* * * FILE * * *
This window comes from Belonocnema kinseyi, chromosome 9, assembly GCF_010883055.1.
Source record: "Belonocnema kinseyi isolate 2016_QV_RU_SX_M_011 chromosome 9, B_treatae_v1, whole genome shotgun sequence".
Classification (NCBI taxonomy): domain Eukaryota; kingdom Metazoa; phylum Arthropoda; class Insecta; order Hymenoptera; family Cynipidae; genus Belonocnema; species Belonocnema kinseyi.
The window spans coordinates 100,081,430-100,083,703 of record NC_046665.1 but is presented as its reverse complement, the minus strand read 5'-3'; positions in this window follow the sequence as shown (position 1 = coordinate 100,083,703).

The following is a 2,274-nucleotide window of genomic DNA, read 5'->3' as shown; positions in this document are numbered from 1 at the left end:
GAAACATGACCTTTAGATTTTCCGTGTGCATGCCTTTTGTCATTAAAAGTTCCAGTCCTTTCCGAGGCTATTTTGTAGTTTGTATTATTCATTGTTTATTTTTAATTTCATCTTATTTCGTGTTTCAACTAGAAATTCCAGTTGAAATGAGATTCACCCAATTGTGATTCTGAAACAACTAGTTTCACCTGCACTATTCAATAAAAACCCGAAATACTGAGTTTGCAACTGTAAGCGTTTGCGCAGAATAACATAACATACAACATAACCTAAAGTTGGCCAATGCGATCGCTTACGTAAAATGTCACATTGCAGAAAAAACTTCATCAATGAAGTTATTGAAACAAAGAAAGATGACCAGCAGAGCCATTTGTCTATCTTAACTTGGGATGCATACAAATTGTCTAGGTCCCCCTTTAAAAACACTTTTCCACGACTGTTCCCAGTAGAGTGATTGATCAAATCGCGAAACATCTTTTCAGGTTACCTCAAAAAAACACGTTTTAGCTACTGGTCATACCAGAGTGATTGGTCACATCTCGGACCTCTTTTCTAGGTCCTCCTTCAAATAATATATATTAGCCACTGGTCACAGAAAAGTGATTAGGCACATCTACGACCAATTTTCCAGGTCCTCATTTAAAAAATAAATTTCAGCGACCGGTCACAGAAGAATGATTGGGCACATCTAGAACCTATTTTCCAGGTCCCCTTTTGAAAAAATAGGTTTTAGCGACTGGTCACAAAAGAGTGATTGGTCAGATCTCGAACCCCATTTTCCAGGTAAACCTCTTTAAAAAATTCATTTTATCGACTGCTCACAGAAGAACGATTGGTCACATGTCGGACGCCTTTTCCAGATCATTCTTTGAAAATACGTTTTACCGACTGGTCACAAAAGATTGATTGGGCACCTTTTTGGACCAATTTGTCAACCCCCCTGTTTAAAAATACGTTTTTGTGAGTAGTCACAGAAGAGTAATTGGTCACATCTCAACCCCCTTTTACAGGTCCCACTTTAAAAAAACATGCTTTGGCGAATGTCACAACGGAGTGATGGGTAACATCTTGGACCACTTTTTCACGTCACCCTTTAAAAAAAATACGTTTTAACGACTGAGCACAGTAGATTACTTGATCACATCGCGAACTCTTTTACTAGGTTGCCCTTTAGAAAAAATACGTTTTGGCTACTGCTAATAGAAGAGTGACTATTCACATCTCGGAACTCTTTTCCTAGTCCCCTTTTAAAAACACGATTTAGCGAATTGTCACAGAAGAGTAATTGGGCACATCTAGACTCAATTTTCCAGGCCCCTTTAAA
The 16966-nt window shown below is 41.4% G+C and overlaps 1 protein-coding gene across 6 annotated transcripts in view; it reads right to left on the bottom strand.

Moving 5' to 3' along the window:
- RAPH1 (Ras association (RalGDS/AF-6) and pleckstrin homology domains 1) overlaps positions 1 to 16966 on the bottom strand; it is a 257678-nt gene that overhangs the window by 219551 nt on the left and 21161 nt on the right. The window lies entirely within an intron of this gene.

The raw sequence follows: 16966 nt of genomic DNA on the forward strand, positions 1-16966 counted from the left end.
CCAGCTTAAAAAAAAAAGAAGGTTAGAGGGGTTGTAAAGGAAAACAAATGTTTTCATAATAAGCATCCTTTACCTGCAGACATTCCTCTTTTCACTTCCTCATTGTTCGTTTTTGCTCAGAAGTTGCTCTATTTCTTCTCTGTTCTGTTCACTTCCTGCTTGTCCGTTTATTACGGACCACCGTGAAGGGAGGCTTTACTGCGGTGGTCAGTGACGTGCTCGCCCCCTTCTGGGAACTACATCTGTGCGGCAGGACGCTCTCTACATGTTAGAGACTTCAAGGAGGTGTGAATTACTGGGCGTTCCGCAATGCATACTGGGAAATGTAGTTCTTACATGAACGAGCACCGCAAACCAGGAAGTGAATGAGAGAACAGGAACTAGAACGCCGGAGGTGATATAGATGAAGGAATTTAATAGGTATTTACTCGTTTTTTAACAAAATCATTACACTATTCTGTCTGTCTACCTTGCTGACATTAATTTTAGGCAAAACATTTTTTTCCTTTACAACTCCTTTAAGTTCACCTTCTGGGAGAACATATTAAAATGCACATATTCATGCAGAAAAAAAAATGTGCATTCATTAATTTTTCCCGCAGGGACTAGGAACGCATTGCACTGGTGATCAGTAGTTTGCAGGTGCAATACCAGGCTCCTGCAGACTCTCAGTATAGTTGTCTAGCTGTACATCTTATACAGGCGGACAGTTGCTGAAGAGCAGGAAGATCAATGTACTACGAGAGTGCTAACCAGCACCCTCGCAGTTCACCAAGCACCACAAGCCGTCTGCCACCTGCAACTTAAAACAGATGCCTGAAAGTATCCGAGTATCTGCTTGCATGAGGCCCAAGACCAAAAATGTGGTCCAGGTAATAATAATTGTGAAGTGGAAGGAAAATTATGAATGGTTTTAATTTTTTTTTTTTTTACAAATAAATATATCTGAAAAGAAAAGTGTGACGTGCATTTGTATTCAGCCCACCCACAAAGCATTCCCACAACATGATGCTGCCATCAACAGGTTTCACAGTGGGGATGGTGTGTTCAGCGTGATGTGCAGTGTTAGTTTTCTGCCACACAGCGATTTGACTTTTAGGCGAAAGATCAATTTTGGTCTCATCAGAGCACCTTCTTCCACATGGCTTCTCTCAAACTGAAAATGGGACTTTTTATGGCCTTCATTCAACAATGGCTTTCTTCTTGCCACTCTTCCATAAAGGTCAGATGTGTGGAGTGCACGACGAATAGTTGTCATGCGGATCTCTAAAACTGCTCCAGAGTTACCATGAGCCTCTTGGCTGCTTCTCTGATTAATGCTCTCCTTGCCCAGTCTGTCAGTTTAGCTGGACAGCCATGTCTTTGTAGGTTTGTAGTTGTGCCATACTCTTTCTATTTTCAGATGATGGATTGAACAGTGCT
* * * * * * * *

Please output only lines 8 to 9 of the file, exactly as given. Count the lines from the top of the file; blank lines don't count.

Moving 5' to 3' along the window:
- RAPH1 (Ras association (RalGDS/AF-6) and pleckstrin homology domains 1) overlaps positions 1 to 16966 on the bottom strand; it is a 257678-nt gene that overhangs the window by 219551 nt on the left and 21161 nt on the right. The window lies entirely within an intron of this gene.